Gimp Fire Tutorial
Step 1 - Creating a new image
The Gimp has steadily grown in popularity over the years. It is available on many platforms, including Windows and Mac OS X. There's been a lot of great websites for tutorials on The Gimp over the years, but one tutorial that seemed to be lacking is a good realistic fire tutorial. There's a tutorial on http://gug.sunsite.dk that illustrates one technique for this effect, but it didn't have the chaos I wanted in the flames to make them feel real to me.
Step 2 -Using the transparent layer
For this tutorial, I'll be using a 256x256 pixel image, with a plain black background, as illustrated here. Now, that you have you're starting image, add a transparent layer, which we will use to put the gradient on, for the flames. Note that this image has two layers.
Now, to make the flame truly usable, we're going to want to render it on the transparent layer. This way, we can put the flames on top of another image, and just generally manipulate it much more effectively than we could if it was on the black layer below.
The next thing we're going to do, is select the gradient to use. To start out with, I opened up the 'incandescent' gradient (you may have to copy this gradient before you can edit it) in the gradient editor, and set the black end to Alpha (transparent). Then, I tweaked the amount of white in the gradient on the right hand side. Anyone who's ever seen a plain fire, knows that there is very little white in the flame, and only where it is hottest. I then saved the modified incandescent gradient as 'fire'. Here, you can see it in my gradient list To save everyone the hassle of tweaking the gradient yourself, I'll provide a download link to the finished gradient that I use at the end of the tutorial.
When you are preparing to use the gradient tool, it's very important that you have the settings for the tool properly configured. You don't want to use a radial gradient (circular) to render a flame, you'll just end up with something slightly resembling a sun. You have to make sure that you have the gradient tool set to use a Linear shaped gradient. If you haven't used the gradient editor very much, then the default values should work ok. Here's an illustration of the proper setup of the gradient tool.
Step 3 - Selecting the gradient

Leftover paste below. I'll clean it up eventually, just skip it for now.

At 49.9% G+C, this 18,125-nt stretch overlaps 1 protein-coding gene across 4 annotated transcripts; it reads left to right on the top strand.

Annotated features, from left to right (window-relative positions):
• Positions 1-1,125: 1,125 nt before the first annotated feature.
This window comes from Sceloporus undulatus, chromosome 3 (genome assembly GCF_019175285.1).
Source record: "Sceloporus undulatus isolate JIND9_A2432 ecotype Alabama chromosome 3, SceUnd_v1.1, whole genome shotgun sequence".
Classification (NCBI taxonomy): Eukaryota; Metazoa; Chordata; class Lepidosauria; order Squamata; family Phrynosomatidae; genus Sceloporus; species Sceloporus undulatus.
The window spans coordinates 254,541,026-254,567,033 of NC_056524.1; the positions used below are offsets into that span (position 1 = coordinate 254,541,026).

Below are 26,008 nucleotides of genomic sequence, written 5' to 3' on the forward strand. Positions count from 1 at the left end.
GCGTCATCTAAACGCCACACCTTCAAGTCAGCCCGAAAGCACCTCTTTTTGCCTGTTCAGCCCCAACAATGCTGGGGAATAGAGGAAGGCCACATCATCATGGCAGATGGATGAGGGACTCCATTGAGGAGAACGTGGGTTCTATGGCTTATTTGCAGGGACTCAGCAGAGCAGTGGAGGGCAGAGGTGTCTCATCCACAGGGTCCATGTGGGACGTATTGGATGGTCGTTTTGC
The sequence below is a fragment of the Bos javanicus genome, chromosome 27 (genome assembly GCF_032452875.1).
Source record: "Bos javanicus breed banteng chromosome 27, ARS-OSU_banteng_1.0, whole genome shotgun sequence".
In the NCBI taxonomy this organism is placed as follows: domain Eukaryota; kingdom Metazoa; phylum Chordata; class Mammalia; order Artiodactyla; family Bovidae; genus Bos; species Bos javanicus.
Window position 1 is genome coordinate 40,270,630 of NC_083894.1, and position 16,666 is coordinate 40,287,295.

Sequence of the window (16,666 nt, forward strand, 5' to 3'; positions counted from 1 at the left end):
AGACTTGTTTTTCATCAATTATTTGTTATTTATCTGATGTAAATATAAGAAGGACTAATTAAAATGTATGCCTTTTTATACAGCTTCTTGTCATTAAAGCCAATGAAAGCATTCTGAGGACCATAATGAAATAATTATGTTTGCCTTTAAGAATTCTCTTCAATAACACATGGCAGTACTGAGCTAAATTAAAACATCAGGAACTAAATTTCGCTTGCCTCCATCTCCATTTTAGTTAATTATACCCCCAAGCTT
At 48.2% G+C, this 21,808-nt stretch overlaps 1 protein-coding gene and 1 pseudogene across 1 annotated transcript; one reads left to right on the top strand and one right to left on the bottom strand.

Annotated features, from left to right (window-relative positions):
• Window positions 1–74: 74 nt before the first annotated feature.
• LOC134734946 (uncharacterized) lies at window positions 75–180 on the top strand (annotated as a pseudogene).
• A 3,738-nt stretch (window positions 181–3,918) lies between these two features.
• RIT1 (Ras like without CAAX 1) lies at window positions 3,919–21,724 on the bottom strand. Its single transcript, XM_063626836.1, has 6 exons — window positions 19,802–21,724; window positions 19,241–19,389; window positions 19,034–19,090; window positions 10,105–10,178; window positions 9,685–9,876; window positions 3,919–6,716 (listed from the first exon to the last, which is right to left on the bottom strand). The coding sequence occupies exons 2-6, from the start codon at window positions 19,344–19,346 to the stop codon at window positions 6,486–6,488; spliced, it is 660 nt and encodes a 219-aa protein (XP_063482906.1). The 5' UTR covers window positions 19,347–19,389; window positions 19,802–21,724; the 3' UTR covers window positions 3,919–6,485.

Once you have the gradient tool set up, you need to draw the gradient on to the transparent layer. You're going to want to start about half way from the top of the image, hold your left mouse button down, and drag down to almost the bottom of the image. You want to get the gradient drawn as level as possible. You'll get some assistance from the gradient tool by the guideline it draws showing the start and end points of your gradient. Just try to make it as close to a straight line as possible. If you screw up, or don't like the way that the gradient came out, just Undo the gradient, and try it again. It's very important that you Undo the gradient you have drawn, because if you don't, you'll just draw another gradient on top of the old one, basically blending the two together. The results of that aren't all that good looking.
You can download the actual gradient file I use here: Flame.ggr. Just right click, and save as. On unix systems, this goes in your ~/.gimp-2.0/gradients/ directory.
Step 4 - Setting up the gradient tool
I've provided an illustration to help give you an idea of what you are trying to accomplish. As long as what you have looks relatively similar to the illustration in Step 5, you should be in business.
Step 5 - Draw the gradient
Step 6 - IWarp Move tool - Before
Now that we have the gradient drawn, the real fun begins. You'll need to use the IWarp plugin, which can be found by Right Clicking on the canvas area of the image. When the menu opens up, just go to Filters->Distorts->IWarp. Once you open the IWarp plugin, you should see something like this. To simplify things, I have circled the tool you need to use first, which is the Move tool. I have also drawn in the pattern you will want to use to get the desired effect. If you hold your left mouse button down and follow the guidelines as illustrated, you'll be in business.
Step 6 - IWarp Move tool - After
Your results should look something like this. You may have to go over the same spot a couple of times to rough up the gradient a little bit, but you should be getting the idea here. If you get your image all screwed up, just hit the Reset button, and it will revert to it's original state. Keep in mind that this will undo all of the distorts you have done with the IWarp plugin.
Step 7 - IWarp Swirl tool CCW
Now, the next thing you need to do, is add some life to those flames. To do this, you just use the SwirlCW and SwirlCCW tools. These are pretty self explanitory. SwirlCW means swirl clock wise, and SwirlCCW is swirl counter clockwise. This gives the flames the realistic look that we are aiming for. Now, this part is probably the hardest part of creating realistic flames. I have provided some guidelines on this illustration to give you an idea of how to move your mouse. Keep in mind that they are just guidelines, so feel free to experiment with them.
Step 8 - IWarp Swirl tool CW
Ok, we're pretty much doing the same thing as step 7, but we're using the swirl CW tool instead. this is pretty much the last step in this tutorial. Once you get the flame looking how you want it to, just hit Ok and The Gimp will render out the flame.
Well, that's all there is too it. I hope everyone finds this tutorial easier to use than my original version. As with the original, this document is free to use in any way you see fit. Feel free to mirror it, print it, publish it in books, etc. All I ask is that you leave this line in it.
This document, and all illustrations were created by, and are the property of Jesse James Raleigh. www.jraleigh.com
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